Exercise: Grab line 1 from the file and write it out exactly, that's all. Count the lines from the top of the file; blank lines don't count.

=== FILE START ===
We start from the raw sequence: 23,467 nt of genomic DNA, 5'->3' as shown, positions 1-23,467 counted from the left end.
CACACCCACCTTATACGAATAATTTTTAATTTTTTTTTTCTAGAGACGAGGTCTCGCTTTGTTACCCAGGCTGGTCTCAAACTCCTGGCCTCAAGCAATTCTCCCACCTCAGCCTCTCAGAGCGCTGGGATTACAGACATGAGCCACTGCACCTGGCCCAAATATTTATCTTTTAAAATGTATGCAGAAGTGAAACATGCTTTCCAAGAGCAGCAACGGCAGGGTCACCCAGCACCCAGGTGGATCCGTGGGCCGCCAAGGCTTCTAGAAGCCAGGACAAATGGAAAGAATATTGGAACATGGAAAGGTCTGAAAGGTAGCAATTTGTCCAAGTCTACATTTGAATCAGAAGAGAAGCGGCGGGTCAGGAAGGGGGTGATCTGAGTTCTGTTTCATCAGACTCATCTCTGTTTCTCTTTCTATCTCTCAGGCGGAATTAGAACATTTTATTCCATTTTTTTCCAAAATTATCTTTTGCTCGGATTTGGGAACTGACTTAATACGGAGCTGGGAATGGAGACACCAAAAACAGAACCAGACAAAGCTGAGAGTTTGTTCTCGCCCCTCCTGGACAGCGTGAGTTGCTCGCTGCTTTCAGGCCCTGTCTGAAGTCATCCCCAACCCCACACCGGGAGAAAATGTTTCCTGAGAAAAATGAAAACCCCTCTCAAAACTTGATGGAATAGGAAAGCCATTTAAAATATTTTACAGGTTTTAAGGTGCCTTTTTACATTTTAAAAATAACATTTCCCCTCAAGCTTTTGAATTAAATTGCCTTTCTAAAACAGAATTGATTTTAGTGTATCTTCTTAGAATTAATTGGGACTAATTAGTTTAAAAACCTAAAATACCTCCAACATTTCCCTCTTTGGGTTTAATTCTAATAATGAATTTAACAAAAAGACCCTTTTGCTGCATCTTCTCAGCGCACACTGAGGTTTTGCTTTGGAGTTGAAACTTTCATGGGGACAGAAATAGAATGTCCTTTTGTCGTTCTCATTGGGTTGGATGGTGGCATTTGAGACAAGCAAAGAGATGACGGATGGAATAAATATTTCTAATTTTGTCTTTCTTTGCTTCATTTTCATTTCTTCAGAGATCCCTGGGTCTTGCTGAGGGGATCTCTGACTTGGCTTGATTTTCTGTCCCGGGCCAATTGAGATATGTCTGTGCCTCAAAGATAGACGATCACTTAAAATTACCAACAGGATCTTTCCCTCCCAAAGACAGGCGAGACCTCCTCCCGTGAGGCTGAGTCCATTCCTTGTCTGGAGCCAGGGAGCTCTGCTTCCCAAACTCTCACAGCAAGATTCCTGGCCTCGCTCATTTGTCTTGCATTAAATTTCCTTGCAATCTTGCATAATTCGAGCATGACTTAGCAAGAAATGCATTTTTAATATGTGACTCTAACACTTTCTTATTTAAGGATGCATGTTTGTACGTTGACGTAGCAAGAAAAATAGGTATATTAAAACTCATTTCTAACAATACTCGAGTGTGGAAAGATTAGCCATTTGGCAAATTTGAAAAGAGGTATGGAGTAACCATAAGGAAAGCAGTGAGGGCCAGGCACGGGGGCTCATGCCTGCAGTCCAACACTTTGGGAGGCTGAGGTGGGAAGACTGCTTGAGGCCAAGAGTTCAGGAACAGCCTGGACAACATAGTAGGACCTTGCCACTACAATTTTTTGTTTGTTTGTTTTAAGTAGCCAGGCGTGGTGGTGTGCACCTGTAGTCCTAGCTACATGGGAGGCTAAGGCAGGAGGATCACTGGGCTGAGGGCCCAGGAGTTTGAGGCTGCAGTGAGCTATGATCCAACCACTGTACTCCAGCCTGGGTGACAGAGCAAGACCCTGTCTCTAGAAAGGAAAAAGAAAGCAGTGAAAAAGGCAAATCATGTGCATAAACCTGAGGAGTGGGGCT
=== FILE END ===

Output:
We start from the raw sequence: 23,467 nt of genomic DNA, 5'->3' as shown, positions 1-23,467 counted from the left end.